"The Shining Girls" won the 2014 August Derleth Best Horror Novel Award at FantasyCon.
“It’s not my fault. It’s yours. You shouldn’t shine. You shouldn’t make me do this.”
Chicago 1931. Harper Curtis, a violent drifter, stumbles on a house with a secret as shocking as his own twisted nature – it opens onto other times. He uses it to stalk his carefully chosen 'shining girls' through the decades – and cut the spark out of them.
He’s the perfect killer. Unstoppable. Untraceable. He thinks…
Chicago, 1992. They say what doesn’t kill you makes you stronger. Tell that to Kirby Mazrachi, whose life was shattered after a brutal attempt to murder her. Still struggling to find her attacker, her only ally is Dan, an ex-homicide reporter who covered her case and now might be falling in love with her.
As Kirby investigates, she finds the other girls – the ones who didn’t make it. The evidence is … impossible. But for a girl who should be dead, impossible doesn’t mean it didn’t happen…
This is the first Lauren Beukes book I’ve read and, even though it was recommended to me last year, the apparent sci-fi angle with the time-travelling serial killer did put me off and it really shouldn’t have done because this is a fantastic novel, told with pace and wit and a sure sense of itself.
Kirby Mazrachi is a great character, seen through various points in her life (from leading an almost abandoned childhood to surviving an appalling attack) and never being less than believable. Spiky, opinionated, forthright and driven by purpose, she leaps off the page and is so richly developed that everything about her sparkles - her dress-sense, her scarf, the Little Pony motif, her boots - to us, not just to Harper Curtis, the serial killer himself. With him, Beukes has created a stand-out villain who it’s impossible to tears your eyes from. Falling into The House (the timeline of which becomes much more twisted with the Postscript) and the ability to time-travel, he’s ruthless and vindictive, growing colder and more unpleasant as the book progresses even when he’s still trying to figure out what’s going on (and is, arguably, as much a victim as the girls). Worse, he keeps getting hurt - an ankle injury at the start of the book means he uses a crutch throughout the novel, one victim breaks his jaw meaning it has to be wired up (in 1932, which leaves him scarred), he’s attacked by dogs and other victims, but still he keeps coming. Rounding out the leads is Dan Velasquez, a reporter for the Chicago Sun-Times, divorced and now a sports reporter after kicking up too much heat on the crime beat. He reported on Kirby’s attack, so she approaches him when she wants help in tracking down Harper.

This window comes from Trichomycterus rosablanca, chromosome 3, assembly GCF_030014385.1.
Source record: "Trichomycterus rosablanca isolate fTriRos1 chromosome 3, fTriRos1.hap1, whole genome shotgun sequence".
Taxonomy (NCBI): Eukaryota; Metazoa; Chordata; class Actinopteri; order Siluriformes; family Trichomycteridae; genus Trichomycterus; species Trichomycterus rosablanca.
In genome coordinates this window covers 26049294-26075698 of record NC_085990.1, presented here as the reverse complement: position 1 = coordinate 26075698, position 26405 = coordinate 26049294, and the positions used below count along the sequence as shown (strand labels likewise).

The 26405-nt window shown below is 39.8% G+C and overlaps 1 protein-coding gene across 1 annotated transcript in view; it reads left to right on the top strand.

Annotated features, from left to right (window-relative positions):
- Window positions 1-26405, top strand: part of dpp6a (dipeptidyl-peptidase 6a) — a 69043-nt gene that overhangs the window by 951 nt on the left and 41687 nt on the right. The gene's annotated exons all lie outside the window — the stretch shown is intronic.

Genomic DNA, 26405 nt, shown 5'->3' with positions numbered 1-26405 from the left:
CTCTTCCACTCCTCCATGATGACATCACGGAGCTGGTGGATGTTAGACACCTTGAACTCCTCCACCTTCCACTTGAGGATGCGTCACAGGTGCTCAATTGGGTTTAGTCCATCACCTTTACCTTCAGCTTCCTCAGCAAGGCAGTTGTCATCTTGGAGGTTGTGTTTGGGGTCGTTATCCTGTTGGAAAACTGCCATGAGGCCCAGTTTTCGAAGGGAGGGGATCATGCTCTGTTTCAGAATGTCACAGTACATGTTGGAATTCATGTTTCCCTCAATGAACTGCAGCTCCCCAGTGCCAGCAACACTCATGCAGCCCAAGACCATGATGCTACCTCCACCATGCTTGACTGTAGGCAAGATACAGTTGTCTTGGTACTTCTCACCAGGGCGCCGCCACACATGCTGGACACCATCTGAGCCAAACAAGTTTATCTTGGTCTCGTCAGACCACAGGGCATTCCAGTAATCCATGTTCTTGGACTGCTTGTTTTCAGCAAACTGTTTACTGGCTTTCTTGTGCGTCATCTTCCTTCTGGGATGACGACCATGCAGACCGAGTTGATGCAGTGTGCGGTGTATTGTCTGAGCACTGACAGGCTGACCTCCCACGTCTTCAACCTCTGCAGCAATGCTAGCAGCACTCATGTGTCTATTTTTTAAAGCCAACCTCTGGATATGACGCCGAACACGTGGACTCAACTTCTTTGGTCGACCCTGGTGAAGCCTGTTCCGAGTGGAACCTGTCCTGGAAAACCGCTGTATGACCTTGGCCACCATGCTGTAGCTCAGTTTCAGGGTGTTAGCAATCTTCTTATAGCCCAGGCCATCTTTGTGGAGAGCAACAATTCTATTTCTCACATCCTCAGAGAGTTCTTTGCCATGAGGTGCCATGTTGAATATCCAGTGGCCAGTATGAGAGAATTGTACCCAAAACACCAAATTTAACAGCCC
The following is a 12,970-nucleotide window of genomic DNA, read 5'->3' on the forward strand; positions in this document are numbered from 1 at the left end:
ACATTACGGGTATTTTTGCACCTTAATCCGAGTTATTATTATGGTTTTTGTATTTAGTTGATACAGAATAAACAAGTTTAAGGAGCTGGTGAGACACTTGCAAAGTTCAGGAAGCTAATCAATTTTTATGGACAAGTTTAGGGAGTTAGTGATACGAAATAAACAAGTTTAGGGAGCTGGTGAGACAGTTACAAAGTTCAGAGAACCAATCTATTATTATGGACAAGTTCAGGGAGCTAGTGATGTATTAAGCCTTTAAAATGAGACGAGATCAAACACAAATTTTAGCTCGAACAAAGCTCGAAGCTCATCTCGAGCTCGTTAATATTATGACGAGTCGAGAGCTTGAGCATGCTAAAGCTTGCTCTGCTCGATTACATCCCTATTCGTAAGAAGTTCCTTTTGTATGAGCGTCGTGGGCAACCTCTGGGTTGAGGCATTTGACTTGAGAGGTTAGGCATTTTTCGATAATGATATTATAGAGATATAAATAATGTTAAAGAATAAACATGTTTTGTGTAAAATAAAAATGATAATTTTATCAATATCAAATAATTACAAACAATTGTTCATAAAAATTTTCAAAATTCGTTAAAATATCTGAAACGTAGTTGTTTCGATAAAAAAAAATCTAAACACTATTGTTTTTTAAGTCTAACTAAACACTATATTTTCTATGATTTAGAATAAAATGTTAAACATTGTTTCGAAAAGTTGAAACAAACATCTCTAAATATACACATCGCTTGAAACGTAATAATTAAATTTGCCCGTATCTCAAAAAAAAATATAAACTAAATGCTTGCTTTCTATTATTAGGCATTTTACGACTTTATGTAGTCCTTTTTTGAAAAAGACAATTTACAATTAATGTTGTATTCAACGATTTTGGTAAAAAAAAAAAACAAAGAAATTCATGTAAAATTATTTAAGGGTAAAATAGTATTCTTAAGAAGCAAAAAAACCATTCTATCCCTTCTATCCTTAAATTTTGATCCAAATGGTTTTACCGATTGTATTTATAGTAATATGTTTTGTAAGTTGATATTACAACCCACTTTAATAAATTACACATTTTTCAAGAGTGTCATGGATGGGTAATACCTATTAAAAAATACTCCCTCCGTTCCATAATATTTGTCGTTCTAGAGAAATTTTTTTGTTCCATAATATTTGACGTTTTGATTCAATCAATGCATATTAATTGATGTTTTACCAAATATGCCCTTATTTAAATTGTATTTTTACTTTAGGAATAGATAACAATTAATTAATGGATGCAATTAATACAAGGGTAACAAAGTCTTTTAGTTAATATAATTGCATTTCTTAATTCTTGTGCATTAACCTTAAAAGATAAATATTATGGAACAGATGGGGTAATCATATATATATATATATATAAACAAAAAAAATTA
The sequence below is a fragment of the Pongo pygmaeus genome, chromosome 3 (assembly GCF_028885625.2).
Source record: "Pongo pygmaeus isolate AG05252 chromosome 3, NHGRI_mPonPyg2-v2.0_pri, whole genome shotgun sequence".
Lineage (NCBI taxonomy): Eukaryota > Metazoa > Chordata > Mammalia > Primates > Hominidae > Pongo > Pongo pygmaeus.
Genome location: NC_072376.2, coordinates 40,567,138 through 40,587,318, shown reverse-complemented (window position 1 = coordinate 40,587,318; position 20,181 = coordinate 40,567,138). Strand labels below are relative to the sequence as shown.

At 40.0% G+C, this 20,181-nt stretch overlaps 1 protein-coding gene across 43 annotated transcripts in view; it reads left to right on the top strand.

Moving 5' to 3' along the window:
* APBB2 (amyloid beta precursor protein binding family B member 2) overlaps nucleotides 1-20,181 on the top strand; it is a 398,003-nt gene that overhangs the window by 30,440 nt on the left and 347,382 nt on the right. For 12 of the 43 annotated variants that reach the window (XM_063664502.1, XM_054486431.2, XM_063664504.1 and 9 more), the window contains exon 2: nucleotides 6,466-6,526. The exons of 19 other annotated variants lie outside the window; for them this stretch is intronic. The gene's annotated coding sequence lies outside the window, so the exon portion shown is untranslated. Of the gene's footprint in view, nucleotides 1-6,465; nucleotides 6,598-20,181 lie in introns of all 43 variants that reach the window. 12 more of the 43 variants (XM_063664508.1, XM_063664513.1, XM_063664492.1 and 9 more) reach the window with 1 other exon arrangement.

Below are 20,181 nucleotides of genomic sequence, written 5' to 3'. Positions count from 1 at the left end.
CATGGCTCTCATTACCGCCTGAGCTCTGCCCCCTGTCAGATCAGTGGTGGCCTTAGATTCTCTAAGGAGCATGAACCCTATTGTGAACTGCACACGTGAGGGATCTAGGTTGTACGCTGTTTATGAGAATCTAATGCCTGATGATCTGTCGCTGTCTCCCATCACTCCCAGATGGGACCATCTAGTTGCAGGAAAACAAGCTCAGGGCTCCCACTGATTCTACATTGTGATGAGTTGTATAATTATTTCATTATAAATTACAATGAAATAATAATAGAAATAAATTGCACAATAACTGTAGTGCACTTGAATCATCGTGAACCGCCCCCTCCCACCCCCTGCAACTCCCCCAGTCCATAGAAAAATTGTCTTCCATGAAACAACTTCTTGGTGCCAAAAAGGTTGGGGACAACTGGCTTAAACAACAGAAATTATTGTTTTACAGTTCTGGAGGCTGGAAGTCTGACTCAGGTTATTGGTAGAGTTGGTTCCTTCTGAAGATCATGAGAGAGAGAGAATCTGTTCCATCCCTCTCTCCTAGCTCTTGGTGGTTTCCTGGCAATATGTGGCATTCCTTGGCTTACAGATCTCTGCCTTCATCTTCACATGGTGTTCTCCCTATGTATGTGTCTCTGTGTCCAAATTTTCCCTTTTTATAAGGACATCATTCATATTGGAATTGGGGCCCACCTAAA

The time-travel device is superb and dealt with inventively - it’s there, it happens, let’s get on with it. Harper can control, to a degree, where he ends up and he likes to go out and explore but we never fully understand why it works, why it’s there or even why the girls themselves are shining. The book works better for that, I think and it’s intriguing going from chapter to chapter, dotting backwards and forwards in time, seeing events from different angles and viewpoints.
With something this complex (I saw a picture - see below - of Beukes standing in front of the timeline chart she used to follow everyone and it looked terrifying), it stands and falls on the strength of the writing and this is wonderfully assured. Told in present tense and with a deceptively easy style, it rattles you along and seduces you with language before bringing you up short with the violent attacks. And they are incredibly violent, told with an almost casual approach that makes them all the more brutal and unpleasant. None of them are less than gruesome but when we finally see what happened to Kirby, it’s like being repeatedly punched as the whole terrible spectacle unfolds.
The Shining Girls themselves are dotted through time, from 1932 up to 1993 and we get to know enough about the victims (with plenty of local colour thrown in too) to feel great sympathy for them especially since we know that Harper is, essentially, unstoppable. The story is filled with great details of the various periods and plenty of history, though neither feel shoehorned in and the social commentary - racism, the great depression, abortion, feminism, sexism, gang culture and the lost souls of modern life - grounds everything in a terrific, grimy realism.
Superbly written, with great pace and nerve, this is a fantastic read and I highly recommend it.
|photo by Morne van Zyl|